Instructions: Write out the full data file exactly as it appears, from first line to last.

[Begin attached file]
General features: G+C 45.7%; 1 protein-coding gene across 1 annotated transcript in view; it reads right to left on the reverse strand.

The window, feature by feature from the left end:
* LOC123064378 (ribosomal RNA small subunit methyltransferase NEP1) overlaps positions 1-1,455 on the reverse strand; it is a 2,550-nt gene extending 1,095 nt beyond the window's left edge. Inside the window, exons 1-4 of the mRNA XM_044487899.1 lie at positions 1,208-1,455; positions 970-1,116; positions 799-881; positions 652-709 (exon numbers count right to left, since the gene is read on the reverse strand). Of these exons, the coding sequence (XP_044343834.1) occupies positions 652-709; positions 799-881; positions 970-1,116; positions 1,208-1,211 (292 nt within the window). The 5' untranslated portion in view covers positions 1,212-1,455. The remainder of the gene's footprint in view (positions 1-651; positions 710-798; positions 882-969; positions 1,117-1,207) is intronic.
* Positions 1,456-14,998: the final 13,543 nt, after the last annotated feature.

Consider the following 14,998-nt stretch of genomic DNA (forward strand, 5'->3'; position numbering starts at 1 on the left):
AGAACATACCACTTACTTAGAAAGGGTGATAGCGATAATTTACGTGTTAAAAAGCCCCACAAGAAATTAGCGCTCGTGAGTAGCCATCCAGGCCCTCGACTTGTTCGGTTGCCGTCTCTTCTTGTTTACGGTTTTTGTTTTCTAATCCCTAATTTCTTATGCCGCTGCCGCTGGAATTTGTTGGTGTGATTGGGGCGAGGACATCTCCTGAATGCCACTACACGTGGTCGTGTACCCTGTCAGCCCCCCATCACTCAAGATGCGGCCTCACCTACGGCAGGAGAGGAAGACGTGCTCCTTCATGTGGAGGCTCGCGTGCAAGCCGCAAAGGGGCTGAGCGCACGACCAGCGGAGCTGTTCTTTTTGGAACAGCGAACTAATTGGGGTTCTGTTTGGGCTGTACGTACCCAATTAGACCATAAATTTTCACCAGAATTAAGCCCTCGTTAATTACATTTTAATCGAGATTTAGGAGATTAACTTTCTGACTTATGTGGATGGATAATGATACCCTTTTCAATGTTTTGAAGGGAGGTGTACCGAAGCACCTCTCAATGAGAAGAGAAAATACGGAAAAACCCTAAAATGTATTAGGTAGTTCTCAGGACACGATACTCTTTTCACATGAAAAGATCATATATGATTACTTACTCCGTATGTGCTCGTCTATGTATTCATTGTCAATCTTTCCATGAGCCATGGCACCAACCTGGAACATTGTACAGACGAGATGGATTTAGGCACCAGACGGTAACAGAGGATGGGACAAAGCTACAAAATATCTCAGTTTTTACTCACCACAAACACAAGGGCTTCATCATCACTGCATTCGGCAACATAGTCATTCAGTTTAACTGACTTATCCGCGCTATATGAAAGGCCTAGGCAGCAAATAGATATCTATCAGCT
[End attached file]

General features: G+C 45.7%; 1 protein-coding gene across 1 annotated transcript in view; it reads right to left on the reverse strand.

The window, feature by feature from the left end:
* LOC123064378 (ribosomal RNA small subunit methyltransferase NEP1) overlaps positions 1-1,455 on the reverse strand; it is a 2,550-nt gene extending 1,095 nt beyond the window's left edge. Inside the window, exons 1-4 of the mRNA XM_044487899.1 lie at positions 1,208-1,455; positions 970-1,116; positions 799-881; positions 652-709 (exon numbers count right to left, since the gene is read on the reverse strand). Of these exons, the coding sequence (XP_044343834.1) occupies positions 652-709; positions 799-881; positions 970-1,116; positions 1,208-1,211 (292 nt within the window). The 5' untranslated portion in view covers positions 1,212-1,455. The remainder of the gene's footprint in view (positions 1-651; positions 710-798; positions 882-969; positions 1,117-1,207) is intronic.
* Positions 1,456-14,998: the final 13,543 nt, after the last annotated feature.

Consider the following 14,998-nt stretch of genomic DNA (forward strand, 5'->3'; position numbering starts at 1 on the left):
AGAACATACCACTTACTTAGAAAGGGTGATAGCGATAATTTACGTGTTAAAAAGCCCCACAAGAAATTAGCGCTCGTGAGTAGCCATCCAGGCCCTCGACTTGTTCGGTTGCCGTCTCTTCTTGTTTACGGTTTTTGTTTTCTAATCCCTAATTTCTTATGCCGCTGCCGCTGGAATTTGTTGGTGTGATTGGGGCGAGGACATCTCCTGAATGCCACTACACGTGGTCGTGTACCCTGTCAGCCCCCCATCACTCAAGATGCGGCCTCACCTACGGCAGGAGAGGAAGACGTGCTCCTTCATGTGGAGGCTCGCGTGCAAGCCGCAAAGGGGCTGAGCGCACGACCAGCGGAGCTGTTCTTTTTGGAACAGCGAACTAATTGGGGTTCTGTTTGGGCTGTACGTACCCAATTAGACCATAAATTTTCACCAGAATTAAGCCCTCGTTAATTACATTTTAATCGAGATTTAGGAGATTAACTTTCTGACTTATGTGGATGGATAATGATACCCTTTTCAATGTTTTGAAGGGAGGTGTACCGAAGCACCTCTCAATGAGAAGAGAAAATACGGAAAAACCCTAAAATGTATTAGGTAGTTCTCAGGACACGATACTCTTTTCACATGAAAAGATCATATATGATTACTTACTCCGTATGTGCTCGTCTATGTATTCATTGTCAATCTTTCCATGAGCCATGGCACCAACCTGGAACATTGTACAGACGAGATGGATTTAGGCACCAGACGGTAACAGAGGATGGGACAAAGCTACAAAATATCTCAGTTTTTACTCACCACAAACACAAGGGCTTCATCATCACTGCATTCGGCAACATAGTCATTCAGTTTAACTGACTTATCCGCGCTATATGAAAGGCCTAGGCAGCAAATAGATATCTATCAGCT